Stochastic volatility : maximum likelihood estimation and specification testing
White, Scott Ian (2006) Stochastic volatility : maximum likelihood estimation and specification testing. PhD thesis, Queensland University of Technology.
Stochastic volatility (SV) models provide a means of tracking and forecasting the variance of financial asset returns. While SV models have a number of theoretical advantages over competing variance modelling procedures they are notoriously difficult to estimate. The distinguishing feature of the SV estimation literature is that those algorithms that provide accurate parameter estimates are conceptually demanding and require a significant amount of computational resources to implement. Furthermore, although a significant number of distinct SV specifications exist, little attention has been paid to how one would choose the appropriate specification for a given data series. Motivated by these facts, a likelihood based joint estimation and specification testing procedure for SV models is introduced that significantly overcomes the operational issues surrounding existing estimators.
The estimation and specification testing procedures in this thesis are made possible by the introduction of a discrete nonlinear filtering (DNF) algorithm. This procedure uses the nonlinear filtering set of equations to provide maximum likelihood estimates for the general class of nonlinear latent variable problems which includes the SV model class. The DNF algorithm provides a fast and accurate implementation of the nonlinear filtering equations by treating the continuously valued state-variable as if it were a discrete Markov variable with a large number of states. When the DNF procedure is applied to the standard SV model, very accurate parameter estimates are obtained. Since the accuracy of the DNF is comparable to other procedures, its advantages are seen as ease and speed of implementation and the provision of online filtering (prediction) of variance. Additionally, the DNF procedure is very flexible and can be used for any dynamic latent variable problem with closed form likelihood and transition functions. Likelihood based specification testing for non-nested SV specifications is undertaken by formulating and estimating an encompassing model that nests two competing SV models. Likelihood ratio statistics are then used to make judgements regarding the optimal SV specification. The proposed framework is applied to SV models that incorporate either extreme returns or asymmetries.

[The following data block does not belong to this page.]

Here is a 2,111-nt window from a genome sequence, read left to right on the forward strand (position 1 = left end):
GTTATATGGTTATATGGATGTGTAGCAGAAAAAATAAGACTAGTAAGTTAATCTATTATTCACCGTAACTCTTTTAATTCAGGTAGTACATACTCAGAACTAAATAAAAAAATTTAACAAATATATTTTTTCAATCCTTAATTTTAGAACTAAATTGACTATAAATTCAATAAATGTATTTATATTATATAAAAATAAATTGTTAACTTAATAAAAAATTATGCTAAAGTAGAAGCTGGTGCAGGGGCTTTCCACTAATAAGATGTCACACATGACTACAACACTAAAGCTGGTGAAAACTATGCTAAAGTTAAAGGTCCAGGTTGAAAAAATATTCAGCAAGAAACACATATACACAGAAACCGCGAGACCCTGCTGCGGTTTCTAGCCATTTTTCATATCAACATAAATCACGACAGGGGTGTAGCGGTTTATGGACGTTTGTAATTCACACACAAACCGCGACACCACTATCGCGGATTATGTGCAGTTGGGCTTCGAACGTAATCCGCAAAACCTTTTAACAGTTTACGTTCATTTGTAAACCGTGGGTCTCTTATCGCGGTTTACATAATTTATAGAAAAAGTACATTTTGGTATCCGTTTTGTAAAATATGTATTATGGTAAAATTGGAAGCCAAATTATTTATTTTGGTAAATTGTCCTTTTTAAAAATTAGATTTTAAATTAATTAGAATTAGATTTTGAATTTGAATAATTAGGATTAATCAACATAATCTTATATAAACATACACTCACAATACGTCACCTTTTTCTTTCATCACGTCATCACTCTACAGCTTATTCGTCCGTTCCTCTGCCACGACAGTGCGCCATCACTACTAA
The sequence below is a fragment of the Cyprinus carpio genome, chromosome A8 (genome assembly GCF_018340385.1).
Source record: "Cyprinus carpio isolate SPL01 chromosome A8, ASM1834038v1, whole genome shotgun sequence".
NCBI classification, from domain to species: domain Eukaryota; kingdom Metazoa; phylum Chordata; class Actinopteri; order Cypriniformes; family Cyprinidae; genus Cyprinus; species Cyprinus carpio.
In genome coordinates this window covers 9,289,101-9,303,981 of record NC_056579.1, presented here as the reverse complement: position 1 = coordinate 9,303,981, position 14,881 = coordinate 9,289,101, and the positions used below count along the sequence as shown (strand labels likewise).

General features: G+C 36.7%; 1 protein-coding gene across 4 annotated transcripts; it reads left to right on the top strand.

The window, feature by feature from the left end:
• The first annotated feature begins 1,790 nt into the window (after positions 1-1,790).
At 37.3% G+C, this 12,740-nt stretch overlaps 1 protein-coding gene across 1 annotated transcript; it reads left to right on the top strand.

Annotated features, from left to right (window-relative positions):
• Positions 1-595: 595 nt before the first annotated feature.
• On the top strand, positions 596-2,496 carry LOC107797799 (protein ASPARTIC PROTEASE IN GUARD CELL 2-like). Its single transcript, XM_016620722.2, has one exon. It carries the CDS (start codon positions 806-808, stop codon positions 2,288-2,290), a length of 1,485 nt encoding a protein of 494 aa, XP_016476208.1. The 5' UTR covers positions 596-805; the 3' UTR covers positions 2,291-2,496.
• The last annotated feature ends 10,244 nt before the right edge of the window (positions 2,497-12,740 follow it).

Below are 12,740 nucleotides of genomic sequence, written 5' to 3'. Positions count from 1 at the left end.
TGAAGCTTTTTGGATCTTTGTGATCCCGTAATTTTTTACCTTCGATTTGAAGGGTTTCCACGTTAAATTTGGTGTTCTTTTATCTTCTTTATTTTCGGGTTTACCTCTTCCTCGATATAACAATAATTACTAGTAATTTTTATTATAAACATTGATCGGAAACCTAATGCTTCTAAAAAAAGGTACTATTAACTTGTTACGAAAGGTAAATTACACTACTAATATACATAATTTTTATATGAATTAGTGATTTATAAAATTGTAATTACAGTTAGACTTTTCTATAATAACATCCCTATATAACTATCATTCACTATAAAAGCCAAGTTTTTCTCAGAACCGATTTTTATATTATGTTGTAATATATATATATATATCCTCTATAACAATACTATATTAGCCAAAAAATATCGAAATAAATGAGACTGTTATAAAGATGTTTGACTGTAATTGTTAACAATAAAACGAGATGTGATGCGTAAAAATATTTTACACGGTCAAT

Citation countsare sourced monthly fromand citation databases.
These databases contain citations from different subsets of available publications and different time periods and thus the citation count from each is usually different. Some works are not in either database and no count is displayed. Scopus includes citations from articles published in 1996 onwards, and Web of Science generally from 1980 onwards.
Citations counts from theindexing service can be viewed at the linked Google Scholar™ search.
Full-text downloadsdisplays the total number of times this work’s files (e.g., a PDF) have been downloaded from QUT ePrints as well as the number of downloads in the previous 365 days. The count includes downloads for all files if a work has more than one.
|Item Type:||QUT Thesis (PhD)|
|Supervisor:||Hurn, Aubrey, Clements, Adam, & Wolff, Rodney|
|Keywords:||stochastic volatility, variance prediction, heavy tailed SV, asymmetric SV, nonlinear filtering, maximum likelihood estimation, specification testing, encompassing models|
|Divisions:||Current > QUT Faculties and Divisions > QUT Business School|
Current > Schools > School of Economics & Finance
|Department:||Faculty of Business|
|Institution:||Queensland University of Technology|
|Copyright Owner:||Copyright Scott Ian White|
|Deposited On:||03 Dec 2008 13:58|
|Last Modified:||29 Oct 2011 05:44|
Repository Staff Only: item control page